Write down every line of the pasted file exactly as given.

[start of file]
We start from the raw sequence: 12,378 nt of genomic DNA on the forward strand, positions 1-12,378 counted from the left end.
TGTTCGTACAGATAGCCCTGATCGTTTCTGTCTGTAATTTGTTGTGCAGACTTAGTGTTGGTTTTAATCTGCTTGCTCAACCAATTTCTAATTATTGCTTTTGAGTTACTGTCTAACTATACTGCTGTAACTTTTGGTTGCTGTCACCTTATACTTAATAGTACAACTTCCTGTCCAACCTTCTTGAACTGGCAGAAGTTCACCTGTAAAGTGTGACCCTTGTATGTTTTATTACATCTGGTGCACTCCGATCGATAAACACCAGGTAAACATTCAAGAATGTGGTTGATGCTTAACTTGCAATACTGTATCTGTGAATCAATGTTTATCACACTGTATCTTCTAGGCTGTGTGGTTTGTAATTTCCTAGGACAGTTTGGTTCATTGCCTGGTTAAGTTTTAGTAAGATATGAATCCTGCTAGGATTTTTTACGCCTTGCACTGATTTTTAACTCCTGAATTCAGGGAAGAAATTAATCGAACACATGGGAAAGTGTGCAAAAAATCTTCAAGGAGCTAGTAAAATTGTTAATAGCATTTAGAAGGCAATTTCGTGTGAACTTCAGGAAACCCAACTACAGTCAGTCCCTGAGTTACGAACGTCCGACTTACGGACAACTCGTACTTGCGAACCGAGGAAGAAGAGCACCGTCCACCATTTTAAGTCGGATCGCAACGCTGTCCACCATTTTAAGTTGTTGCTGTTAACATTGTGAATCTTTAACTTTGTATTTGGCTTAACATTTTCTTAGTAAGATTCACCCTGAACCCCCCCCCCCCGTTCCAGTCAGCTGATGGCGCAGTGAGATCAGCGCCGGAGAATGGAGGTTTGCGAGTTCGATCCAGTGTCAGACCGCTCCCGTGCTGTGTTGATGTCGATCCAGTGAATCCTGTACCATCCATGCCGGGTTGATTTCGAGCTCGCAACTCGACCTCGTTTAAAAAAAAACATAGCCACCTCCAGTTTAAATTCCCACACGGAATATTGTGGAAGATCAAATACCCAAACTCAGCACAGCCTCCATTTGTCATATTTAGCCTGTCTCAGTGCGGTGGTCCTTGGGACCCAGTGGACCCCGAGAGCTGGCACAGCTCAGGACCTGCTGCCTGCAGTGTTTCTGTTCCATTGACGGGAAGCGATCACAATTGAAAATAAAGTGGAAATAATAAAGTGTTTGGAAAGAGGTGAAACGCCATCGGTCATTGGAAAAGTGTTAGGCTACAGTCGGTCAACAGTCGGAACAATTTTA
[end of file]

We start from the raw sequence: 12,378 nt of genomic DNA on the forward strand, positions 1-12,378 counted from the left end.
TGTTCGTACAGATAGCCCTGATCGTTTCTGTCTGTAATTTGTTGTGCAGACTTAGTGTTGGTTTTAATCTGCTTGCTCAACCAATTTCTAATTATTGCTTTTGAGTTACTGTCTAACTATACTGCTGTAACTTTTGGTTGCTGTCACCTTATACTTAATAGTACAACTTCCTGTCCAACCTTCTTGAACTGGCAGAAGTTCACCTGTAAAGTGTGACCCTTGTATGTTTTATTACATCTGGTGCACTCCGATCGATAAACACCAGGTAAACATTCAAGAATGTGGTTGATGCTTAACTTGCAATACTGTATCTGTGAATCAATGTTTATCACACTGTATCTTCTAGGCTGTGTGGTTTGTAATTTCCTAGGACAGTTTGGTTCATTGCCTGGTTAAGTTTTAGTAAGATATGAATCCTGCTAGGATTTTTTACGCCTTGCACTGATTTTTAACTCCTGAATTCAGGGAAGAAATTAATCGAACACATGGGAAAGTGTGCAAAAAATCTTCAAGGAGCTAGTAAAATTGTTAATAGCATTTAGAAGGCAATTTCGTGTGAACTTCAGGAAACCCAACTACAGTCAGTCCCTGAGTTACGAACGTCCGACTTACGGACAACTCGTACTTGCGAACCGAGGAAGAAGAGCACCGTCCACCATTTTAAGTCGGATCGCAACGCTGTCCACCATTTTAAGTTGTTGCTGTTAACATTGTGAATCTTTAACTTTGTATTTGGCTTAACATTTTCTTAGTAAGATTCACCCTGAACCCCCCCCCCCCGTTCCAGTCAGCTGATGGCGCAGTGAGATCAGCGCCGGAGAATGGAGGTTTGCGAGTTCGATCCAGTGTCAGACCGCTCCCGTGCTGTGTTGATGTCGATCCAGTGAATCCTGTACCATCCATGCCGGGTTGATTTCGAGCTCGCAACTCGACCTCGTTTAAAAAAAAACATAGCCACCTCCAGTTTAAATTCCCACACGGAATATTGTGGAAGATCAAATACCCAAACTCAGCACAGCCTCCATTTGTCATATTTAGCCTGTCTCAGTGCGGTGGTCCTTGGGACCCAGTGGACCCCGAGAGCTGGCACAGCTCAGGACCTGCTGCCTGCAGTGTTTCTGTTCCATTGACGGGAAGCGATCACAATTGAAAATAAAGTGGAAATAATAAAGTGTTTGGAAAGAGGTGAAACGCCATCGGTCATTGGAAAAGTGTTAGGCTACAGTCGGTCAACAGTCGGAACAATTTTA